Agnosis: Theology in the Void (George Pattison)

IAGO I am not what I am.
Shakespeare, Othello, I.I.
FOOL Can you make no use of nothing, nuncle?
LEAR Why no, boy; nothing can be made out of nothing.
Shakespeare, King Lear, 1.4.
It appeared to a man as in a dream – it was a waking dream – that he became pregnant with Nothing like a woman with child, and in that Nothing God was born, He was the fruit of nothing.
Meister Eckhart (tr. Walshe), Sermon Nineteen.

In calling for a transformation of religious belief that would make it accessible to inhabitants of the postmodern world, the English philosopher of religion Don Cupitt, in his 1982 book The World to Come, suggested that such a transformation would involve looking ‘long enough into the Void to feel it turn our bones to water’. Cupitt described such a willed endurance of the Void in terms that recall the language of mysticism, stating that it requires of us an ‘inner transformation’ and ‘a discipline of selflessness’ until the Void itself is transformed into ‘the Ineffable’, arousing ‘(non-cognitive) worship’. Yet, if this seems to imply an understanding of the contemporary experience of the void as corresponding in some way to the moment of purgation or to ‘the dark night of the soul’ that various forms of ascetical theology have often described, Cupitt’s conception of the void is distinctively modern. For, as he understands it, the void is not simply some inner state, a subjective feeling of abandonment or dereliction. No: ‘the Void’ is a characterization of the religious situation of our time; it is that into which all the inherited concepts and categories, icons and images of God have collapsed. It is the situation left by that ‘death of God’ proclaimed by the madman of Nietzsche’s parable, a death that not only shakes the foundations of religious constructions of reality but also undermines all systems of social order, ethical existence and metaphysical speculation. In a world that is in this radical sense Godless no ‘reality’ can be taken for granted, no all-embracing framework holds together the diverse realms of science and culture, no ultimate referent secures the ever-shifting helix of symbolic systems. The world is only what we make it, only how we represent it, only a function of language.

The adepts of such a Void can no longer cohabit with the reassuring doctrines of the theistic belief that provided mystics and knights of faith of previous ages with a stabilizing frame of reference for their wilder ventures of godly desire. For this Void is itself inseparable from the death of God and the end of theism. Yet, Cupitt maintains, some form of religion is possible on the far side of the Void, a form that (in his writings at least) has become known as ‘non-realism’, that is, a form of belief that no longer claims the sanction of reality for its beliefs and practices. Such belief is a self-consciously ‘merely’ human invention, a way of speaking.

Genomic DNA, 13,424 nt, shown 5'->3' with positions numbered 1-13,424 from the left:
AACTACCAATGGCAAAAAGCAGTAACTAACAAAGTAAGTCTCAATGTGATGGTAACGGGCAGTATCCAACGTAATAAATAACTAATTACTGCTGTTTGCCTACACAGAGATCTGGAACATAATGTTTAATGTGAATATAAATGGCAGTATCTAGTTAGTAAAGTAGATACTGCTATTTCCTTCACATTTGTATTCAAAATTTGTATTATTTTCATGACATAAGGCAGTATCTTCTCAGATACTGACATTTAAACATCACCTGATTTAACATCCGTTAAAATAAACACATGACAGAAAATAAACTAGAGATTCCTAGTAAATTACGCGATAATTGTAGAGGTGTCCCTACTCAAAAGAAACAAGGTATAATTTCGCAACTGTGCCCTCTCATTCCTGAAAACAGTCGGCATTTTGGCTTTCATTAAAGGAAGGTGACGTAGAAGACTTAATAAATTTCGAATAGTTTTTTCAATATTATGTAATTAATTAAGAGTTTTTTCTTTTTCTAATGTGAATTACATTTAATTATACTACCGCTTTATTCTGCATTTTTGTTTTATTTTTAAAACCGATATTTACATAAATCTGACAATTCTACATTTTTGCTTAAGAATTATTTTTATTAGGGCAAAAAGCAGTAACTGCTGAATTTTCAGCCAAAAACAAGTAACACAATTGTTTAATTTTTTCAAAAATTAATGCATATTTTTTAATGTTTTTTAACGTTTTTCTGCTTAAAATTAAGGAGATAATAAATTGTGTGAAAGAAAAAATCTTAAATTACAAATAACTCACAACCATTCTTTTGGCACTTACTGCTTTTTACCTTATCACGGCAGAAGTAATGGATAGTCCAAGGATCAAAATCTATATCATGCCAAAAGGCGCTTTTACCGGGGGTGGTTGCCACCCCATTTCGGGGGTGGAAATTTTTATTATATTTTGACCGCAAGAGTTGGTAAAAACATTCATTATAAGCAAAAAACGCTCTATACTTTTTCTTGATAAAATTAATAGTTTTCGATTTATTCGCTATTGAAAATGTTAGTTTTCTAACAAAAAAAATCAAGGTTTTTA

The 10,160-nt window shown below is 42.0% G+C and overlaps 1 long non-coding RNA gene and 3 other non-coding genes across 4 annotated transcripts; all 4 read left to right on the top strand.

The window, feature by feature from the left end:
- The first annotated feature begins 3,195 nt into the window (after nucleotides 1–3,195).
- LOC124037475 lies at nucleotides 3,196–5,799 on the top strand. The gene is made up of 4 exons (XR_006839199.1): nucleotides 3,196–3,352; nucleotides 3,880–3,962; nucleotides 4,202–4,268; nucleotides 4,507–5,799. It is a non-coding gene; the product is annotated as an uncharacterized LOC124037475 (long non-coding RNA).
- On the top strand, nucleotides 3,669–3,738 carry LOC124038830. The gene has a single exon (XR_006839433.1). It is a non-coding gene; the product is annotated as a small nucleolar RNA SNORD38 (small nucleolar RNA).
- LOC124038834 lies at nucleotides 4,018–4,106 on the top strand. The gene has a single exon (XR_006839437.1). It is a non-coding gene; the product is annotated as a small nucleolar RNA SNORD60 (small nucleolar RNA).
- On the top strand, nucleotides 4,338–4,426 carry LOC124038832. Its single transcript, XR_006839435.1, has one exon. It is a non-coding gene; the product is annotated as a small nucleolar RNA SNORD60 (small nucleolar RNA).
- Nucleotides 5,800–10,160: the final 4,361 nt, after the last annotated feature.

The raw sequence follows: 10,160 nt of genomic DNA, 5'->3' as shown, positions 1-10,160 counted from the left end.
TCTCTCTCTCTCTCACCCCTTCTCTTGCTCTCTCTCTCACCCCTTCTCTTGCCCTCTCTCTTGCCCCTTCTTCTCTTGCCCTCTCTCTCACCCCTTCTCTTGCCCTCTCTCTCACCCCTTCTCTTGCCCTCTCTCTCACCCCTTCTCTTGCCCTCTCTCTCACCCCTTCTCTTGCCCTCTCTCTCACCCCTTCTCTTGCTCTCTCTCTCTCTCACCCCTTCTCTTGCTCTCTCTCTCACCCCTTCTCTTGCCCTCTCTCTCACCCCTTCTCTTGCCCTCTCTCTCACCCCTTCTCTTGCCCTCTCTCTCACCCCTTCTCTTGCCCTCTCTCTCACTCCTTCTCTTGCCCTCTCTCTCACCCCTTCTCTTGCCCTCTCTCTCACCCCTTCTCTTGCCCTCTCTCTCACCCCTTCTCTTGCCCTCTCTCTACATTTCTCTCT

However, such ‘Hyperborean faith’ (as Cupitt called it in The World to Come) is inseparable from the experience of the void itself. But can that experience be turned into a secure ‘result’ on which a future theology can safely build its postpostmodern structure? Won’t a truly post-realist faith find itself returning ever again to the void that is its birth-place, whence alone it can be born and re-born, again and again?

We have been here before. From the ‘theology of the death of God’ of the 1960s, through Tillich’s confrontation with the manifestation of non-being in existentialist meaninglessness, through Karl Barth’s 1921 portrayal of a humanist world laid waste, through Nietzsche himself and back, past Kierkegaard, to Hegel (at least): the encounter with nothingness has been a recurrent motif of modern religious thought. Nor is it any wonder that many in the West have found themselves attracted to Buddhism as a form of religion in which that encounter appears to have been successfully internalized. Indeed, Cupitt himself has referred to his own style of Christianity as ‘Christian Buddhism’.

It is not only religious thought that has succumbed to the lure of the abyss, however. Secular culture has been – and continues to be – highly productive of verbal and visual evocations of the void. ‘There’s no lack of void,’ as Samuel Beckett’s tramp Estragon said to his associate Vladimir. Painting, music, literature and film can all provide examples enough. The void is not just a matter of modern religious experience: it is integral to the modern experience as such.